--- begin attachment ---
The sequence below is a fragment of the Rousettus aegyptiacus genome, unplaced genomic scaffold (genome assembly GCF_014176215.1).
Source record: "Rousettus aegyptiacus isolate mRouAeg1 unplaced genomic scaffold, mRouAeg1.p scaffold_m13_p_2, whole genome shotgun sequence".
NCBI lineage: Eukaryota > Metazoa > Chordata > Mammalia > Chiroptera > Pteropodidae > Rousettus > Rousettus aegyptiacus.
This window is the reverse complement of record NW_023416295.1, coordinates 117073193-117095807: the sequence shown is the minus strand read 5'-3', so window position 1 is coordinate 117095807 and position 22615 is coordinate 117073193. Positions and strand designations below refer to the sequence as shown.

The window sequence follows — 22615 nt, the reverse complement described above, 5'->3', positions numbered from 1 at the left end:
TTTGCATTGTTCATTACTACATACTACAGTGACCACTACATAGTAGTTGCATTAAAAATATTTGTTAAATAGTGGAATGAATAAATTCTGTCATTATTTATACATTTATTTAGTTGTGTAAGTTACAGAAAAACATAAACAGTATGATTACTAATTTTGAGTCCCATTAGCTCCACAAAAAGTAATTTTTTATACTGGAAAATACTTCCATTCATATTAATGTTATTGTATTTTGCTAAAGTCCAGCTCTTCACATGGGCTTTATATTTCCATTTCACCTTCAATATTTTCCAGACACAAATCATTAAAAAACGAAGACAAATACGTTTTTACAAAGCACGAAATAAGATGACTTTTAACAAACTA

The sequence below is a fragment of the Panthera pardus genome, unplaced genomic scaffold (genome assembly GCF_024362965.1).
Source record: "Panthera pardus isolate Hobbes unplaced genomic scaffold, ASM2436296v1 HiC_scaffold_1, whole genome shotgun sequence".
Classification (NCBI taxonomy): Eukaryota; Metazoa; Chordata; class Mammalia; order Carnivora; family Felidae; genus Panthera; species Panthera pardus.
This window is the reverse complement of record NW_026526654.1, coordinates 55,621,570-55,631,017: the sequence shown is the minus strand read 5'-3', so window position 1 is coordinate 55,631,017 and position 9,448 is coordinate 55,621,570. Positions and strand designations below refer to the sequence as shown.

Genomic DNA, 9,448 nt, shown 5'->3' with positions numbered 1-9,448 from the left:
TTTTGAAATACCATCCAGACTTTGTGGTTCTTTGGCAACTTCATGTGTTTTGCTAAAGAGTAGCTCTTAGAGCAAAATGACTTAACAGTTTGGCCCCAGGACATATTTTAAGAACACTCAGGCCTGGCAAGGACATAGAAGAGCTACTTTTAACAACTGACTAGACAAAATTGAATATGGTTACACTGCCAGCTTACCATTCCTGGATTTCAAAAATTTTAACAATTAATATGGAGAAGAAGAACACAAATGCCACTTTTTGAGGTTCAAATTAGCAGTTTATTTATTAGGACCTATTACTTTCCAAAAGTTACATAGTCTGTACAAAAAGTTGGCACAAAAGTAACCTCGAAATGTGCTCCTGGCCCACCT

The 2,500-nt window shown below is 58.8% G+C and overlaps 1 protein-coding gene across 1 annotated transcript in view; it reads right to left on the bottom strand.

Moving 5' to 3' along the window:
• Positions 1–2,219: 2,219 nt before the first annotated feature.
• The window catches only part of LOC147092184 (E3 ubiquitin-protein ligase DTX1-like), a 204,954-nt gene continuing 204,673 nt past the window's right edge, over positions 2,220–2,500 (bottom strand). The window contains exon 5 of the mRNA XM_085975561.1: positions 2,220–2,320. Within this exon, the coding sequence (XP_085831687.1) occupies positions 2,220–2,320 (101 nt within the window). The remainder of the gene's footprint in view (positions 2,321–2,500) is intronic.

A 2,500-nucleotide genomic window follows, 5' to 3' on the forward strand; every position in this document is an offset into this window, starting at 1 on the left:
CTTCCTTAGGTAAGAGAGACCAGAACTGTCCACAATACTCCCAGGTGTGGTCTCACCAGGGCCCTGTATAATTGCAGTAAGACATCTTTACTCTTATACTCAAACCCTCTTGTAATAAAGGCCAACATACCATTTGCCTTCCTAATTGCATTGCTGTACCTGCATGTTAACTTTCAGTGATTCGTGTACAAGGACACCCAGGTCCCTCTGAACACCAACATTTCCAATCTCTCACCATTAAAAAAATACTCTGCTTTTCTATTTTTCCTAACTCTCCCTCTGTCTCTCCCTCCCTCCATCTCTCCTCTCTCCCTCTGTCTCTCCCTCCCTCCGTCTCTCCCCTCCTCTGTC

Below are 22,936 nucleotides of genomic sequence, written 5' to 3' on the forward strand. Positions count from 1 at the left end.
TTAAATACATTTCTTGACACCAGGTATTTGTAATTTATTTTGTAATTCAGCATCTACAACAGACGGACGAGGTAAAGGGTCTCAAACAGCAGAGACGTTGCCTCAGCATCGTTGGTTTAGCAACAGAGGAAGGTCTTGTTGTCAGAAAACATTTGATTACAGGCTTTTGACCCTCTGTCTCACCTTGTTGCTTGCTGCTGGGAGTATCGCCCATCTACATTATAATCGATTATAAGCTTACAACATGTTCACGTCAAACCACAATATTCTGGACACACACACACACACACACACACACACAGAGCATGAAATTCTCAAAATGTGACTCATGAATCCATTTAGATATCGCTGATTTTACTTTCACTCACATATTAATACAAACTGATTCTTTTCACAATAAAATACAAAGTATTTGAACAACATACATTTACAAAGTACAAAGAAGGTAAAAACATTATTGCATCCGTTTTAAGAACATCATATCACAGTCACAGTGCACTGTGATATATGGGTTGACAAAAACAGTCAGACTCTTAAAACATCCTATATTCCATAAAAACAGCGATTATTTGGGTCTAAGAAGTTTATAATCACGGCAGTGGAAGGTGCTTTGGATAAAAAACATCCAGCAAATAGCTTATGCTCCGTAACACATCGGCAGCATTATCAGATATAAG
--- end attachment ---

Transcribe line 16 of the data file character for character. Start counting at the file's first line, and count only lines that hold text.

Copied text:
• The window catches only part of LOC147092184 (E3 ubiquitin-protein ligase DTX1-like), a 204,954-nt gene continuing 204,673 nt past the window's right edge, over positions 2,220–2,500 (bottom strand). The window contains exon 5 of the mRNA XM_085975561.1: positions 2,220–2,320. Within this exon, the coding sequence (XP_085831687.1) occupies positions 2,220–2,320 (101 nt within the window). The remainder of the gene's footprint in view (positions 2,321–2,500) is intronic.